At a time when the national conversation is focused on narrowing the gap of racial equity, two of Cleveland's anchor institutions have been awarded grant funding that will help them turn words into action.
Cleveland State University and Cleveland Clinic Lerner Research Institute received a five-year, $1.2 million T32 training award from the National Institutes of Health to recruit underrepresented minority Ph.D. students and students underrepresented in the science and technology workforce.
The two institutions will recruit the students into their biomedical research programs, building a pipeline of minority scientists in the Cleveland area.
The grant is a collaborative initiative involving the joint graduate school programs of the two institutions. Meredith Bond, Ph.D., of Cleveland State, and Christine Moravec, Ph.D., of Lerner Research Institute, are co-principal investigators on the grant, titled "CD-Cavs: Cross-Disciplinary Cardiovascular Sciences Training to Diversify the STEM (science, technology, engineering and math) Workforce."
This is a new and exciting chapter for our institutions which have partnered for 50 years to train Ph.D. students for careers in biomedical sciences. These students will benefit from the unique pairing of an urban university recognized for cutting-edge research and a world-renowned academic medical center to deliver an experience consistent with our mission of advancing both them and the larger research community."
Harlan Sands, President, Cleveland State University
The grant comes amidst the backdrop of a broad national call for diversity and inclusion and underscores the role universities and hospitals have in doing more than just moving the conversation forward.
"At Cleveland Clinic inclusion is one of our core values. A program like this serves as an example of how we can infuse much- needed diversity into our research community," said Cleveland Clinic CEO and President Tom Mihaljevic, M.D. "By bringing together individuals with different experiences and perspectives, we can capitalize on the diversity of thought that can lead to innovative approaches to address complex scientific questions. Along with our academic partner, we can work towards building a more robust scientific workforce reflective of the community at large and address long-standing structural racism that leads to healthcare disparities."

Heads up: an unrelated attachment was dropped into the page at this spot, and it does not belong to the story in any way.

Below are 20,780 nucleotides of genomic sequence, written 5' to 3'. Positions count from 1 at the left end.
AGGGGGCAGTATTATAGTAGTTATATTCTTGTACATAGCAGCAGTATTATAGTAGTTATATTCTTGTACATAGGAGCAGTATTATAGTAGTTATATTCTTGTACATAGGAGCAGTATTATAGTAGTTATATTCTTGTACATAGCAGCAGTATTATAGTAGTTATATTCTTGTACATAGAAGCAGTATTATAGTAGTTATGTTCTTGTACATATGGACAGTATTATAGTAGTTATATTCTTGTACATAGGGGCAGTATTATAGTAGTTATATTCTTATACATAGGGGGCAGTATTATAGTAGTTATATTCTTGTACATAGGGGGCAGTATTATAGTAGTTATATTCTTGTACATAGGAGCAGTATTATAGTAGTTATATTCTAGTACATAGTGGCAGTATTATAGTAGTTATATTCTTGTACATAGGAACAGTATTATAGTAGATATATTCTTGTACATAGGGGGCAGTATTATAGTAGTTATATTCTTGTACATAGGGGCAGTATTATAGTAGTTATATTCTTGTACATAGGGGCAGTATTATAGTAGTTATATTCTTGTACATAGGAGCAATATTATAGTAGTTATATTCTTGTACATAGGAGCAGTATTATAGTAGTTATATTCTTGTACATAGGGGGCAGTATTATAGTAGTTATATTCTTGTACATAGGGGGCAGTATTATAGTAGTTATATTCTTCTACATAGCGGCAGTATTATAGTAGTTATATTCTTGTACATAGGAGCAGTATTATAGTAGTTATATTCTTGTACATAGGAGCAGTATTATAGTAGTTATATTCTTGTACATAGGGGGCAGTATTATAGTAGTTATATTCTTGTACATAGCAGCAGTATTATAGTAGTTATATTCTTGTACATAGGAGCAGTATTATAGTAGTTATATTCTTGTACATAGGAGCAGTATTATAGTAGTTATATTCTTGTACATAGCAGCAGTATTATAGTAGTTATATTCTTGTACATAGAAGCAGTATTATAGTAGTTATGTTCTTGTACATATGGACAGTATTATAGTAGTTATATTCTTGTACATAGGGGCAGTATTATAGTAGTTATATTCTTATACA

According to the National Science Foundation, African Americans, Hispanics and Native Americans make up about 31% of the U.S. population but only represent 13% of those receiving doctorate degrees in science and engineering.
"Historically, there has been a lack of diversity in the scientific workforce, yet studies have shown that diversity increases creativity, promotes higher quality problem-solving and enhances innovation," said Moravec, cardiovascular research scientist and director of Research Education and Training at Lerner Research Institute. "This grant will enable our institutions to work together to broaden the diversity, backgrounds, experiences and perspectives of those entering STEM fields and the biomedical research workforce."
"This program is unique because students will benefit from the diverse student culture at Cleveland State while training in labs at CSU and at the top U.S hospital in the nation for cardiovascular care. The successful outcome of this grant will be 15 to 20 Ph.D. candidates from under-represented backgrounds, sharing the resources of both CSU and Cleveland Clinic, and joining the ranks of STEM professionals," said Bond, Dean of the College of Sciences and Health Professions at Cleveland State. "Recruiting more diversity into STEM careers is essential to achieve not only equity, but also optimal outcomes and successes in biomedical/bioengineering research."
The grant will support the recruitment, education and laboratory training of five Ph.D. students per year over the next 5 years. The trainees will be part of longstanding joint Ph.D. programs between Lerner Research Institute and Cleveland State. The students will complete advanced coursework for their Ph.D. at Cleveland State and will complete their dissertation research in a cardiovascular research lab at one of the two locations. Their individual advisory committees will include faculty from both organizations. Each student will have a clinician mentor in addition to a laboratory-based mentor, facilitating their education in the clinical manifestations of diseases they will study in the laboratory and their integration of laboratory findings into clinical care.
In addition to a wealth of seminars and career development opportunities available to all trainees in the joint Ph.D. programs, additional enrichment activities will be designed for this group of students. They will receive mentoring and professional development based on their individual backgrounds and needs and will participate in regular discussion groups with other trainees from under-represented backgrounds, discussing challenges and opportunities.